There's so much to congratulate you about -- the induction, the new CD, the concert special. I guess the best place to start would be, where were you when you found out about the Rock and Roll Hall of Fame induction?

[laughs] I was on my way to Atlantic City to do a job and I was in this limousine that was longer than my house! I was wondering why they chose such a long car. Terry Stewart from the Rock and Roll Hall of Fame called me and he said, "Well, welcome to the family." I said, "Who's this?" He said, "It's Terry." I thought for a few minutes and then I started screaming. It was unbelievable. My husband was the only person in there with me. That's how I actually found out.

The same month as the induction, The Concert of Love special is airing on PBS. What can viewers expect to see and hear?

There are some songs that I had never done before. My fans wanted to hear my old songs and so we got together with the producer and decided to do a concert that congregated all of the songs I recorded over the years. It really came out fantastic. We did it at the Bergen Performing Arts Center in Englewood, New Jersey. It was a lot of fun and we put a lot of effort and energy into it. People are really appreciating what we did.

Now of course you do "River Deep-Mountain High" in the set ...

Yes, of course. I still think of it as mine even though Phil [Spector] gave it to Tina [Turner].

Has the meaning of that song changed for you over the years?

Not really. I've always had that song in my show. Very rarely do they put out a song today that is an uptempo song that is so great. Every time I sing that song -- I did it in a Broadway show [Leader of the Pack] and I do it as a part of my show -- I tell the people when I'm getting ready to sing it, "That's my song even though Tina recorded it first!" [laughs]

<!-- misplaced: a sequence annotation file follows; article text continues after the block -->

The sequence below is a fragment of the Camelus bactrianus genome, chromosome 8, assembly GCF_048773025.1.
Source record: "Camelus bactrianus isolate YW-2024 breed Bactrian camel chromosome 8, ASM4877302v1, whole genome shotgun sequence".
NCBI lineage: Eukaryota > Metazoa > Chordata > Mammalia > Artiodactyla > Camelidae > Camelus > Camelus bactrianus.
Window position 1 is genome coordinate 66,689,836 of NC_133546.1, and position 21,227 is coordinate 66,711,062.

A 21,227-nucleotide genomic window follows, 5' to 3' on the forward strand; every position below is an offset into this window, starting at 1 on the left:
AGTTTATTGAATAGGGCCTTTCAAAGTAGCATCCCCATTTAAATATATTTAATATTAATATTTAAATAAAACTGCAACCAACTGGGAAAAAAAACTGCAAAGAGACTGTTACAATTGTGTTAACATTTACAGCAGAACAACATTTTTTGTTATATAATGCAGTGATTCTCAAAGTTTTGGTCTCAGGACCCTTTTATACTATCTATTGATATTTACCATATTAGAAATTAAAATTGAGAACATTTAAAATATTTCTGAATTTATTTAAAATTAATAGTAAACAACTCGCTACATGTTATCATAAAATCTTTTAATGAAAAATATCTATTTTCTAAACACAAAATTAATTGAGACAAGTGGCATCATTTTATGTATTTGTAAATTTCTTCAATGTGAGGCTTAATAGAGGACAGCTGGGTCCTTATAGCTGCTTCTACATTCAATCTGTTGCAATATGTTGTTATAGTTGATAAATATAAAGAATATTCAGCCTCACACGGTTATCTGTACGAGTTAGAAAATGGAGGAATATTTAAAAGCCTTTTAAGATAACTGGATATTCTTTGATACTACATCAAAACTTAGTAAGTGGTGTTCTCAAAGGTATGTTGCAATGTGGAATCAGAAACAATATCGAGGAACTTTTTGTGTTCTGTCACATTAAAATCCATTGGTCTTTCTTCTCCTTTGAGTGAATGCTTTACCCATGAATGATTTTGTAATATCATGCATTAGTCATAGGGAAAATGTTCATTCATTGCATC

It's amazing. We're in 2011 and it's almost 50 years since "He's A Rebel" went to number one on the pop charts. Tell me about having a number one record with your voice but not your name on it.

It wasn't so bad because when I did "He's A Rebel" for Phil Spector, I did it as a back-up singer. It wasn't supposed to be under my name. Even though it was a number one record and wasn't under my name, I didn't really feel that bad. It was later when Phil Spector was recording me and he said it was my song and he put it out under The Crystals name. That's when I really started feeling bad.

We all know what the Wall of Sound sounded like on those recordings, but what did it look like?

It's an old studio. You have to figure this is 1962. It was just a studio that was in town off of Santa Monica Boulevard. It was everything that Phil Spector needed. It wasn't a huge place but he got all those people in there at one time. All of those musicians: the piano players, percussion, drums. It was amazing when you would walk in the studio. I knew most of the musicians because I had been a background singer so we would go, "Here we go again" -- all of us in this room that only holds ten!